It Chapter II, falls clearly into the first category of films, especially the second half. Not only does Pennywise transform into various repugnant and distasteful versions of himself, he also engages in several acts of unspeakable violence, such as biting a young girl’s head off, snacking on the neck of a young man, and stabbing a main character in the chest. It’s safe to assume that It Chapter II doesn’t shy away from it’s onscreen kills. Each of these scenes earn the scare that horror fans seek and immerse us in fabulous special effects. That is until a certain point, towards the end where everything goes crazy, and not in a good way. In the beginning many of the effects are superb, stomach churning and, even for the faint of heart, possibly even vomit-inducing, but towards the end, it is as if they went past their budget and haphazardly threw together some of the most basic and almost silly CGI creations out there.
This is once again a perfect example of how Muschietti, on the one hand, recognized all of the most salient details that were needed in terms of crafting a horror movie, and then, on the other hand, lost his way. There is a very simple explanation as to why this happened, and it is similar to the reason why some of the greatest horror movies of 2018 and 2019 that were remakes and/or sequels (although fabulous movies in general) left us hanging with vague, incomplete endings. In both cases, there was a disconnection from the source material, or the original movie, that made the story a popular and successful hit in the first place.
What are some of the movies that have had trouble crafting faithful endings to original material, and why do these movies, including It Chapter II, have such issues in the first place? Some films in recent memory include Suspiria (2018), Halloween (2018), Pet Sematary (2019). In the case of Suspiria,Pet Sematary and It Chapter II, they are all remakes of films and adaptations. All three are also pretty fantastic until a certain point where the audience realizes that the director was most likely frightened of doing a complete retread of its predecessor. Instead, they crafted an ending that didn’t include enough throwbacks to the original plot, and was too far away from the original film, which makes the point that one doesn’t want to copy the original film one-hundred percent in a remake, but also doesn’t want to stray too far from the main intentions of the novel and/or original film either.
Suspiria had a ludicrous and lurid ending, that went too far, had terrible effects and completely changed the true intentions of Dario Argento’s world. Pet Sematary made similar choices where one decision to change the story arc of a particular character destroyed the whole film, and now, It Chapter II has unfortunately made these same mistakes. Everything falls apart after The Ritual of Chud is mentioned.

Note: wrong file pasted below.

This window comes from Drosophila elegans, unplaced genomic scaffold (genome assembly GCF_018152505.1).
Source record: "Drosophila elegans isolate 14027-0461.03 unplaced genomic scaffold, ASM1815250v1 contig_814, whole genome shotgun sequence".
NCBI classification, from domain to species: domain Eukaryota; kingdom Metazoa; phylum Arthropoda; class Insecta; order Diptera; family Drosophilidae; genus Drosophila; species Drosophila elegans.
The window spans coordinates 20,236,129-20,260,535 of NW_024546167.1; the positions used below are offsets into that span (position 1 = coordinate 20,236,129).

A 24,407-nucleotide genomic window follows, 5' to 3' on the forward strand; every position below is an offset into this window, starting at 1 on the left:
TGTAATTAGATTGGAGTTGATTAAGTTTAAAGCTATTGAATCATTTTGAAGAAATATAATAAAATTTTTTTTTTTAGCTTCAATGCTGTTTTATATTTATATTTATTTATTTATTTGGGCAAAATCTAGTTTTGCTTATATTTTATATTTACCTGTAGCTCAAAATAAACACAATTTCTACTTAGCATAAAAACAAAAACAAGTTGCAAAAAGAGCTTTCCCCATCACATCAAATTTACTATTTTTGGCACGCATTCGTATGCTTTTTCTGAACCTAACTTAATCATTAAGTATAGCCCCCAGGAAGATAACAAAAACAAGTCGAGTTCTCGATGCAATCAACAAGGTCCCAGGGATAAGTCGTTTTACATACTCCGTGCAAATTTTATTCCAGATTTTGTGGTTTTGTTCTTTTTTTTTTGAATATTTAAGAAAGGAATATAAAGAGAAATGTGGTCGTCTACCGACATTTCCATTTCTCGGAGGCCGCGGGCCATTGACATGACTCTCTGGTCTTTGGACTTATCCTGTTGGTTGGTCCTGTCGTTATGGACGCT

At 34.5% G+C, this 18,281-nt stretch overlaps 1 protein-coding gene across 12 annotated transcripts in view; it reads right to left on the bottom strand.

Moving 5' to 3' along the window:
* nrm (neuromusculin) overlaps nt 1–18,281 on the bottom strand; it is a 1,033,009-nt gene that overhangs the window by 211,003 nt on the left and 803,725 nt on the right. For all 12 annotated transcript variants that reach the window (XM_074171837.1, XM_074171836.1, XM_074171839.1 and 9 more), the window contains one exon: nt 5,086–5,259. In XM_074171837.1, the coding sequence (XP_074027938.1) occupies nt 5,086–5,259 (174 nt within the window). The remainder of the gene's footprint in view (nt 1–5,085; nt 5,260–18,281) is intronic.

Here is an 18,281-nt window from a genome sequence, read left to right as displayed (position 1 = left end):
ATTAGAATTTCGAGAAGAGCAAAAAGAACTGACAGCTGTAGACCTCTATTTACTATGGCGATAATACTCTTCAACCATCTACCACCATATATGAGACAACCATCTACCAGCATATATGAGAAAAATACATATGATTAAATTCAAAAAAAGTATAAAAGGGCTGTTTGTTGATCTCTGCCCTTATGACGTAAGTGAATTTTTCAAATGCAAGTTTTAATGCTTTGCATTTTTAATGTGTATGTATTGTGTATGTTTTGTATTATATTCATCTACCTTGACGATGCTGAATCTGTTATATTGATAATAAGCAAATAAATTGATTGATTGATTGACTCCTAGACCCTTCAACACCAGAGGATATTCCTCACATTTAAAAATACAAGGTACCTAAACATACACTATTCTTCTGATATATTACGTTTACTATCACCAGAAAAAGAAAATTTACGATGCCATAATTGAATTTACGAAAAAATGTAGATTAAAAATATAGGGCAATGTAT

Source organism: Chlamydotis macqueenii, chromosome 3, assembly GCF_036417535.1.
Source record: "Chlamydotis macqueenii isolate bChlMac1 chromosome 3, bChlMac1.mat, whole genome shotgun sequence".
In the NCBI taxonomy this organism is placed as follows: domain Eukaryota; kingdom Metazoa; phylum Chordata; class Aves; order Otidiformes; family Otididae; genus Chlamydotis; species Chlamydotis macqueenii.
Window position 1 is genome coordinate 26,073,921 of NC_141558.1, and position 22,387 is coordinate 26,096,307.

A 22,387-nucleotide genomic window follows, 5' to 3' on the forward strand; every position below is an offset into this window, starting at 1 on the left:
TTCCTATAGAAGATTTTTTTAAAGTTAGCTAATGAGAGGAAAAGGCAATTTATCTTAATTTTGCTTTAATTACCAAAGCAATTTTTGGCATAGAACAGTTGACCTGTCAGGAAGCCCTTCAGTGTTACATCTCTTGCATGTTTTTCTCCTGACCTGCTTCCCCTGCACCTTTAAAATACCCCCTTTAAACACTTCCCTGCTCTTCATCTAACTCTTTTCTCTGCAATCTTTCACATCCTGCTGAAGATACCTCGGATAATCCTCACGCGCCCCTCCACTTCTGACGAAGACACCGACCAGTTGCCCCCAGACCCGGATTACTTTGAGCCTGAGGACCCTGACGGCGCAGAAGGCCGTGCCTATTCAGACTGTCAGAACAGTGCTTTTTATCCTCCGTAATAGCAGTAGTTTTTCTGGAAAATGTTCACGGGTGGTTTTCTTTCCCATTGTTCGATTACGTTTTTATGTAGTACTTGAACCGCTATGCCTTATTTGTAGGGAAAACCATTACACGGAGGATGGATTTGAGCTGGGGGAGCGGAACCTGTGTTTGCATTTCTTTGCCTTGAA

In the novel, it is a brilliant ritual that takes place in order to defeat Pennywise for
good. However, between the fact that there is a lot of time spent with Chud, and the level of violence, perversion and downright craziness that takes place throughout this section of the novel, one could classify The Ritual of Chud as nearly unfilmable. Instead of subtracting some of the jokes, and old rehashes from the first film, the ritual is briefly mentioned, doesn’t happen to the full extent that it happens in the novel, and therefore is replaced with another inconsequential ending, which is pretty much the same ending as It Chapter I. Unable to effectively communicate the origins of Pennywise or depict the details of the ritual that will cause his demise, the ending of the film peters out like Pennywise himself, and the opportunity to communicate King’s deeper message regarding the ultimate triumphs of The Losers due to the power of their sacred bond dwindles.
Certain horror films that are seen just for a jump scare can survive these slight bumps in the road. It is unfortunate that such silly sacrifices are made in It Chapter II, in an attempt to be different than its predecessor, and in its inability to truly give the ending its due. Despite the eye-popping special effects, the top-notch acting and the opportunity to adapt from an original story that inspires true fear and deep friendship, the deviation from the source material in vital parts of the story does a disservice to that story and its fans.
Still, one cannot forget the fact that Andy Muschietti honors the rules of the horror genre while trying to go deeper into the novel. For a certain period of time, he creates a truly fun, thrilling, grotesque and comedic films that does ultimately speak to the main idea, which is that The Losers were not losers at all and that by coming together friends can defeat their deepest fears. For that he should be truly commended and for that we can all get together with our own friends and see this movie.
Among the many things that aren’t included in the film, there is one line that Bill repeats throughout the novel in order to lessen the extent of his stuttering, that also supports one of the main themes of the story. So here it is for you to read on a dark fall night, before curling up to watch your own special stash of horror movies, stop to consider the true message of It : Overcoming your fears.
“He thrusts his fists against the post, and
still insists he sees the ghosts.
Ashton Samson is the newest film critic for BehindtheScenezz.com. To keep abreast of his reviews: